Calcium is integral to bone and tooth health; insufficient levels can lead to lethargy, muscle twitches, and convulsions. Although dogs will drink milk, which is probably the most readily available source of calcium apart from bones, it is not necessarily the healthiest for them. Dried sprats are loaded with calcium and delicious!
While puppies can fully digest and benefit from bitch’s milk, adult dogs do not produce the enzymes appropriate for this and giving them dairy products can result in stomach upset.
Bone is full of glucosamine and Vitamin D, both of which are fantastic to support a healthy digestive tract and combat issues such as poor GI function and leaky gut. Science has shown us approximately 70% of the immune system tissue is in the gut; therefore, protection against infection and disease is bolstered by a healthy gut environment.
As a valuable source of minerals, cartilage and ‘fibre’ (gritty bony material), the right balance of bone content in a dog’s diet supports digestive health, leading to improved overall wellbeing and (wait for it! this is the part you’ll love to hear) firmer stools.
Providing your dog with sufficient bone has a binding effect on their poops and can go a long way to prevent diarrhoea. Beware though; an excess of bone may cause constipation. So, to be safe, bones should only form about 10% of a dog’s total diet.
Bones provide oral stimulation and serve as a dog toothbrush. Chew, or ‘recreational’ bones play a key role in preventing the build-up of plaque, tartar and bacteria on teeth surfaces whilst allowing dogs to exercise and strengthen their jaw, neck and shoulders – vital for young puppies.
The standard advice from vets who advocate kibble/tinned foods is to brush pets’ teeth. Yet canine tooth decay is less common amongst populations with routine access to whole bones, i.e. wolves and dogs fed a good raw diet—a fact worth considering.
Plus, how easy do you find it to brush your dog’s teeth? The majority of dogs will not allow brushing of all angles of their teeth, resulting in around 40%, mainly on the inner surface of the teeth, not being reached at all.
Much easier and more satisfying for your dog is a meaty chew bone. Giving large hide chews helps clean the front incisors and canine teeth, too.
Modern day research now gives us evidence that supports the ancient theory that the gut is the centre of all health. The microbiome plays a crucial role in this.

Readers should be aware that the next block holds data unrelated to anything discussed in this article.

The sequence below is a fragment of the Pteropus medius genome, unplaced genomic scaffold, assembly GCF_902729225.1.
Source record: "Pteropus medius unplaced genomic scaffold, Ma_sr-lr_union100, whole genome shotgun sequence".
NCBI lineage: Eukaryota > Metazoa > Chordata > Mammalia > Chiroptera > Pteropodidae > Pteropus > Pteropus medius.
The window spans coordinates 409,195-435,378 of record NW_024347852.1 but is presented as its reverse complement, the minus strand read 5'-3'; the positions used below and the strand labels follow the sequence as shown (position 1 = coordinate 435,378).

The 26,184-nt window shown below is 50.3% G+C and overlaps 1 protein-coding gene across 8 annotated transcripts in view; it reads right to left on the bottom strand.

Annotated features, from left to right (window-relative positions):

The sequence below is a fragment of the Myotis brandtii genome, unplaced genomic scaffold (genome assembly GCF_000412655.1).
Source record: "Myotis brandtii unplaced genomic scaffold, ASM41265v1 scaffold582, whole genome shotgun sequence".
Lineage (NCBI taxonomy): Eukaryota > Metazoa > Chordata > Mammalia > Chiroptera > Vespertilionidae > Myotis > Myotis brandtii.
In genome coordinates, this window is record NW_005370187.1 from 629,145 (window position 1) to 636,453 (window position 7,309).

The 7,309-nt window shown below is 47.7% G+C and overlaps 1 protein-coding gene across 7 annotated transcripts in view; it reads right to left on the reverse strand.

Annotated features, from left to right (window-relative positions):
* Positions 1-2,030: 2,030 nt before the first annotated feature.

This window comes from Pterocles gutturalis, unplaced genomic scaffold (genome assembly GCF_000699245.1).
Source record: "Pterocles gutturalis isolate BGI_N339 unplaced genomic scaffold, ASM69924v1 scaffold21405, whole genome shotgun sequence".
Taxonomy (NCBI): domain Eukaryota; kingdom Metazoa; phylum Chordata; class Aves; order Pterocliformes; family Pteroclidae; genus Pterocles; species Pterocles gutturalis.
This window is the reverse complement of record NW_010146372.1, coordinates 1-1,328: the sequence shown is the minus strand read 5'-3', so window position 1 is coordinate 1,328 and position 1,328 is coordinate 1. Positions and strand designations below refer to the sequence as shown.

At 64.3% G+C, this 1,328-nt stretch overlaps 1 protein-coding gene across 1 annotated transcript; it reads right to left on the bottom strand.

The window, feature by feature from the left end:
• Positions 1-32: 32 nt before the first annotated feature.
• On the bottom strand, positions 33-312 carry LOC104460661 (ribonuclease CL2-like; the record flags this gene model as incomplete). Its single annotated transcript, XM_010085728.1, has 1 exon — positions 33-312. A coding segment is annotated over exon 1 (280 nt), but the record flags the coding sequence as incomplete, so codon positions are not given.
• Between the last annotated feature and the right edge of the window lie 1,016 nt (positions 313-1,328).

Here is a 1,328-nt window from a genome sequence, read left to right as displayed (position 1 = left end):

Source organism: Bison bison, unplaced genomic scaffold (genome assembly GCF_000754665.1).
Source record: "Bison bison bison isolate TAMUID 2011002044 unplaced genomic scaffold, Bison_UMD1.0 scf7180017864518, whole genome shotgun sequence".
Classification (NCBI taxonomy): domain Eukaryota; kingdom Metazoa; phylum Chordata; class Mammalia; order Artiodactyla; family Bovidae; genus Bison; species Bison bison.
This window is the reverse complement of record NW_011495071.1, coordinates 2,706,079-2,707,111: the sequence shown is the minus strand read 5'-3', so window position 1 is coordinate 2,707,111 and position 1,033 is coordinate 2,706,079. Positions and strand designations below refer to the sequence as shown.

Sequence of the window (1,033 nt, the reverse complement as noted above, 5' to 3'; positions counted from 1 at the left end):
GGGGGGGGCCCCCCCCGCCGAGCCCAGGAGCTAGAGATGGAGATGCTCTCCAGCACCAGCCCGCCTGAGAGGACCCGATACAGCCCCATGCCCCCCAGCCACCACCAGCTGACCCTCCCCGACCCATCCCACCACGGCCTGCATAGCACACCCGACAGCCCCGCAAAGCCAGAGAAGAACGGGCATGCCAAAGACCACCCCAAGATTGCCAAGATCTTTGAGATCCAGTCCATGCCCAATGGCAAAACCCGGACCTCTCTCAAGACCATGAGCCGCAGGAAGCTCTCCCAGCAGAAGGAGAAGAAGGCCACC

For those of you thinking, “what is the microbiome?” here’s a super brief definition:
“The microbiome is the term used to refer to the 1000’s of microbes living within all living creatures and mainly located within the intestines and the skin. Some are harmful and some are beneficial. The aim for a ‘healthy microbiome’ is to achieve a balance between the good guys and the bad guys”
Taking care of the intestinal environment is a foundational aspect of better health and vitality for dogs (and their hoomans). There are a number of ways to look after the gut: one of which, for dogs, is incorporating bone into the diet.
The nourishment bone delivers to the digestive system helps to promote beneficial bacteria within the gut.
The mouth is an extension of the gut. Improved dental hygiene brought about through bone chewing encourages more of the microbial good guys to thrive. This is complemented by the sandpaper effect of bony fragments freshening the lining of the gut and thus creating an environment for a balanced microbiome.
Gnawing a bone is a healthy behavioural outlet. It is a natural and instinctive behaviour for dogs. The freedom to perform and express natural behaviours is key to mental wellbeing in dogs, and the provision of chew bones is an excellent way to encourage this.
Contrary to popular belief and widespread urban myths, allowing your dog access to chew bones does not make them more aggressive. Regular chewing actually has the opposite effect, often having a calming effect.
While it is true that a dog may appear somewhat possessive if he thinks his bone will be removed whilst he is enjoying chewing, this is not specific to bones and would likely be replicated if any food was perceived as being at risk. Bones are high-value commodities. The way to make them less valuable is to give them really frequently so they become ‘ordinary’.
Now we’ve covered all the reasons why to feed dogs bones. Let’s talk about what bones to provide, when and how to offer them safely.